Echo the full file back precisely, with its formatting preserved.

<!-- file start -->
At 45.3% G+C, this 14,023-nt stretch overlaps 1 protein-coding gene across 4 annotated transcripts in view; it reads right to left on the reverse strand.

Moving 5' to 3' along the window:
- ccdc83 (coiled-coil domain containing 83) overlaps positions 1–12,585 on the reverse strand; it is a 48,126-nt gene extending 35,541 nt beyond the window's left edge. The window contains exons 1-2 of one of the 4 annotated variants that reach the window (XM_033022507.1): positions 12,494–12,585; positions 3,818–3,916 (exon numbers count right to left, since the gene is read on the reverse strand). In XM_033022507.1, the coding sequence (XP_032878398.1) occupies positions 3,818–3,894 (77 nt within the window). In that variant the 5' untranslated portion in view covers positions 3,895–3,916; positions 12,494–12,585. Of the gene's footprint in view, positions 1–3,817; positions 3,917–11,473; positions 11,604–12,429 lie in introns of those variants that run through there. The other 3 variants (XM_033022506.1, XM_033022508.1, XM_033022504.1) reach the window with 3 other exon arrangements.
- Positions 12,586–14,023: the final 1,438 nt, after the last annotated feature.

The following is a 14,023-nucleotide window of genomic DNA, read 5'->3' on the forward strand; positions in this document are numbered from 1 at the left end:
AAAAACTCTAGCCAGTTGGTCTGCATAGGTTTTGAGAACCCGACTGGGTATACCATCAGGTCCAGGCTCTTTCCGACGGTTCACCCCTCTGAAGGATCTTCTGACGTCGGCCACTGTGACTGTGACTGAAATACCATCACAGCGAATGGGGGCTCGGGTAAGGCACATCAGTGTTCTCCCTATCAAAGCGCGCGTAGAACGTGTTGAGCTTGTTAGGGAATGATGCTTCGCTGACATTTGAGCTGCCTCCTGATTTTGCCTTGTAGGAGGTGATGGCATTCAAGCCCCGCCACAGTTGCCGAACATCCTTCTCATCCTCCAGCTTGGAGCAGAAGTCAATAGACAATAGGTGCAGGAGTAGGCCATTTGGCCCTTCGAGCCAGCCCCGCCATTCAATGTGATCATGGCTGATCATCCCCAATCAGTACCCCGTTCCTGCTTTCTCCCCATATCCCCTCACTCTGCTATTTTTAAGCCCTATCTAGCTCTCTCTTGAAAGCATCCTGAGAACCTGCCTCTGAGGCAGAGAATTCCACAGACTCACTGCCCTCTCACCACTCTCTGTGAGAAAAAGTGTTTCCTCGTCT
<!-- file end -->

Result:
At 45.3% G+C, this 14,023-nt stretch overlaps 1 protein-coding gene across 4 annotated transcripts in view; it reads right to left on the reverse strand.

Moving 5' to 3' along the window:
- ccdc83 (coiled-coil domain containing 83) overlaps positions 1–12,585 on the reverse strand; it is a 48,126-nt gene extending 35,541 nt beyond the window's left edge. The window contains exons 1-2 of one of the 4 annotated variants that reach the window (XM_033022507.1): positions 12,494–12,585; positions 3,818–3,916 (exon numbers count right to left, since the gene is read on the reverse strand). In XM_033022507.1, the coding sequence (XP_032878398.1) occupies positions 3,818–3,894 (77 nt within the window). In that variant the 5' untranslated portion in view covers positions 3,895–3,916; positions 12,494–12,585. Of the gene's footprint in view, positions 1–3,817; positions 3,917–11,473; positions 11,604–12,429 lie in introns of those variants that run through there. The other 3 variants (XM_033022506.1, XM_033022508.1, XM_033022504.1) reach the window with 3 other exon arrangements.
- Positions 12,586–14,023: the final 1,438 nt, after the last annotated feature.

The following is a 14,023-nucleotide window of genomic DNA, read 5'->3' on the forward strand; positions in this document are numbered from 1 at the left end:
AAAAACTCTAGCCAGTTGGTCTGCATAGGTTTTGAGAACCCGACTGGGTATACCATCAGGTCCAGGCTCTTTCCGACGGTTCACCCCTCTGAAGGATCTTCTGACGTCGGCCACTGTGACTGTGACTGAAATACCATCACAGCGAATGGGGGCTCGGGTAAGGCACATCAGTGTTCTCCCTATCAAAGCGCGCGTAGAACGTGTTGAGCTTGTTAGGGAATGATGCTTCGCTGACATTTGAGCTGCCTCCTGATTTTGCCTTGTAGGAGGTGATGGCATTCAAGCCCCGCCACAGTTGCCGAACATCCTTCTCATCCTCCAGCTTGGAGCAGAAGTCAATAGACAATAGGTGCAGGAGTAGGCCATTTGGCCCTTCGAGCCAGCCCCGCCATTCAATGTGATCATGGCTGATCATCCCCAATCAGTACCCCGTTCCTGCTTTCTCCCCATATCCCCTCACTCTGCTATTTTTAAGCCCTATCTAGCTCTCTCTTGAAAGCATCCTGAGAACCTGCCTCTGAGGCAGAGAATTCCACAGACTCACTGCCCTCTCACCACTCTCTGTGAGAAAAAGTGTTTCCTCGTCT